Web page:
It would have been easy for a parking lot attendant at a supermarket in Beaumont, Texas, to pocket the $1,500 he found in a lost wallet. But Kameron Grigsby, 17, is very honest.
“I turned it in,” he told ABC’s 12News. “My first mind was this could be somebody’s bill money, car note, house note, or mortgage.”
Grigsby is a senior and a football player at Central High School in Beaumont, almost 80 miles northeast of Houston.
He works at HEB supermarket, and said this isn’t the first time he’s returned customers’ valuables.
“The phone was at the front of the cart, you know, like they were waiting to check out and forgot to grab it,” Grigsby told 12News, recounting some other times he’s returned lost property.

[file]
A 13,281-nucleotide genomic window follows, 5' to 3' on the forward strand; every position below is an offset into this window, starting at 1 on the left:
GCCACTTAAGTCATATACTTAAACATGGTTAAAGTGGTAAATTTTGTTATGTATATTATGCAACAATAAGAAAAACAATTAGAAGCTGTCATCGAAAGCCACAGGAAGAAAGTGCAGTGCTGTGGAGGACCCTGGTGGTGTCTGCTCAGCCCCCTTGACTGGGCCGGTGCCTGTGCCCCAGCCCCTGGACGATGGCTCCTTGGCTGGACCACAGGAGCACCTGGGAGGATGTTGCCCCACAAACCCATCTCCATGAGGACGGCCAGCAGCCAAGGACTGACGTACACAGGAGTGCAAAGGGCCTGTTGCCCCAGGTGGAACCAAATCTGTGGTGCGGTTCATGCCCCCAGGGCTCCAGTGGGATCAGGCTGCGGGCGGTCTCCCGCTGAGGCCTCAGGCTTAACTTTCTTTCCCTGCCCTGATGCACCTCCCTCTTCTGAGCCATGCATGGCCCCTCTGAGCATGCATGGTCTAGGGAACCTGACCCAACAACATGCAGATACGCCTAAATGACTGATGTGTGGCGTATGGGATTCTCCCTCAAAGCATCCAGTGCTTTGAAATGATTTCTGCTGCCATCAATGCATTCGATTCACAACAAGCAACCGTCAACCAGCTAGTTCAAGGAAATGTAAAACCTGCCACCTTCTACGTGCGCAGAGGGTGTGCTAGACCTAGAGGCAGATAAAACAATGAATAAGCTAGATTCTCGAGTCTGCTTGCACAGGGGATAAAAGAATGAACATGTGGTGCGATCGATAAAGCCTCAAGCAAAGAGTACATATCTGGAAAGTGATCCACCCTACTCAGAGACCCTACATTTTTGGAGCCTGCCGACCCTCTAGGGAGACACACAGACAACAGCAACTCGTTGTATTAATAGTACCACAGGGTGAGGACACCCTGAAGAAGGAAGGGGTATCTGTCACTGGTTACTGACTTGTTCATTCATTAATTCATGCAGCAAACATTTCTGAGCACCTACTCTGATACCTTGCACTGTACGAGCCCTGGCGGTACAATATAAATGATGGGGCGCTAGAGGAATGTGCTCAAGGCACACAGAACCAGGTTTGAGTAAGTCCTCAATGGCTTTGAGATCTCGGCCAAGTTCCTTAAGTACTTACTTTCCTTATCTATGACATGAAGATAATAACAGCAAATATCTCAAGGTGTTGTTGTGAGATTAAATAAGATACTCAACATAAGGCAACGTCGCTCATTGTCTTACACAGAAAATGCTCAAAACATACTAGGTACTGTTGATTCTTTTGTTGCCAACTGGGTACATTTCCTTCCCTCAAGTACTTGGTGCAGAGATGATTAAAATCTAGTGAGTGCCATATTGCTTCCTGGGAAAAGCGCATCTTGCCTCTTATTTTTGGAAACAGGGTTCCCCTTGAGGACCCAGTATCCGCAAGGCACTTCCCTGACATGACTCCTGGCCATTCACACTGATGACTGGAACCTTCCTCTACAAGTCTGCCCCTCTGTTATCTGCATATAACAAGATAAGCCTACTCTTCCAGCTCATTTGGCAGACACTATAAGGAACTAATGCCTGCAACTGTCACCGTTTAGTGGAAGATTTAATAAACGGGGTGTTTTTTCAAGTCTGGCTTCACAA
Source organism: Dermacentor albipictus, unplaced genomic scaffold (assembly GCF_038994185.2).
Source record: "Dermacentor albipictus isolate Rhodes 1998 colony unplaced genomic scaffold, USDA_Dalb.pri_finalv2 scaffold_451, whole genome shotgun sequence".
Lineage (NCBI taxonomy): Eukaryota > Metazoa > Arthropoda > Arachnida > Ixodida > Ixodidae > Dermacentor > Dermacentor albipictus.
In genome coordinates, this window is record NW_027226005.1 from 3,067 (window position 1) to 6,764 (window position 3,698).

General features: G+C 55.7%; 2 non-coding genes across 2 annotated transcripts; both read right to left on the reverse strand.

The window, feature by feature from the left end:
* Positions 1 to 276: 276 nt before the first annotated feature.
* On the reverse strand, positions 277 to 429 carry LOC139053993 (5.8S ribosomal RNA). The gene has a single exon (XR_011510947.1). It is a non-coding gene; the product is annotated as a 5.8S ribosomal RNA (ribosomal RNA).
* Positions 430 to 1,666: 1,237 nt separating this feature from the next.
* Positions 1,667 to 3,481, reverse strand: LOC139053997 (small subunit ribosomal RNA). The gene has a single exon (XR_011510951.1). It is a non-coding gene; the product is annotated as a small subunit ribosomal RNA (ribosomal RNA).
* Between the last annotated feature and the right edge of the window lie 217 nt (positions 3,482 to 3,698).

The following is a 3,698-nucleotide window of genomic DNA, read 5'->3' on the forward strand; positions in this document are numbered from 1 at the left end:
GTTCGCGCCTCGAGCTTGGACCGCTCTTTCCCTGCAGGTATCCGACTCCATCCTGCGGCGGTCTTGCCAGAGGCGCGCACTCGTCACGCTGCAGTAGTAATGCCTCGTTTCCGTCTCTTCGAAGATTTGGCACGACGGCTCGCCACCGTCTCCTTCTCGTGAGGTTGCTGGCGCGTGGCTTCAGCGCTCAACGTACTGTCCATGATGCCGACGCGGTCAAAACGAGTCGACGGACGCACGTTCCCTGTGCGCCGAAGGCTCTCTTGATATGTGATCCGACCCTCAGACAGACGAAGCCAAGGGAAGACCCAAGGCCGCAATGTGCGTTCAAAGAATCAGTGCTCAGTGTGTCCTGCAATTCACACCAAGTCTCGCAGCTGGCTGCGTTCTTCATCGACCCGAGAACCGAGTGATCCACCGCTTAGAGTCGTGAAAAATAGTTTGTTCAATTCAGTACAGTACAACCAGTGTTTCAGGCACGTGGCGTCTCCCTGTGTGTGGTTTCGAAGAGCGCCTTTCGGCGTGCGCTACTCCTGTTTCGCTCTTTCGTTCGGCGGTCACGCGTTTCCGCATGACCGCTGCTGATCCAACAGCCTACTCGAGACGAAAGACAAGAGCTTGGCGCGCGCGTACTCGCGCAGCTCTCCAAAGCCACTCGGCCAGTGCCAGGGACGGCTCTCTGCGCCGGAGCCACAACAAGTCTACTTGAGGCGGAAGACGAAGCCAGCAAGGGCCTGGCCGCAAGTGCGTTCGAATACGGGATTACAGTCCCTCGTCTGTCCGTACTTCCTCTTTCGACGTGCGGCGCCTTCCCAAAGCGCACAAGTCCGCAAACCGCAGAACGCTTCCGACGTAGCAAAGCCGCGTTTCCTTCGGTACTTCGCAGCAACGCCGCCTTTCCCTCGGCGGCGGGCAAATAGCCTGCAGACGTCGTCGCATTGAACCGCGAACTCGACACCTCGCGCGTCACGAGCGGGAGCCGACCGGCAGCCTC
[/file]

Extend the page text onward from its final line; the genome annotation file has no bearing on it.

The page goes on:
“[A] purse was in a bigger basket at the bottom, one of the kids must’ve had it or something. The woman with the phone, she came right back so I was able to give it to her, and she said thank you.”
There are a lot of things a teenager could do with $1,500. For Grigsby, though, it was a question of morals—and what type of person he wanted to be.
“You can always do the right thing, like our coach says, the right way,” he told 12News. “You don’t have to always go astray. Stay on the right path and stay focused.”
So the next time anyone shops at HEB in Beaumont, they know they can count on at least one honest parking lot attendant to return their things if they leave something behind.
“God’s going to give it to me three times more, so why not give it back,” Grigsby said.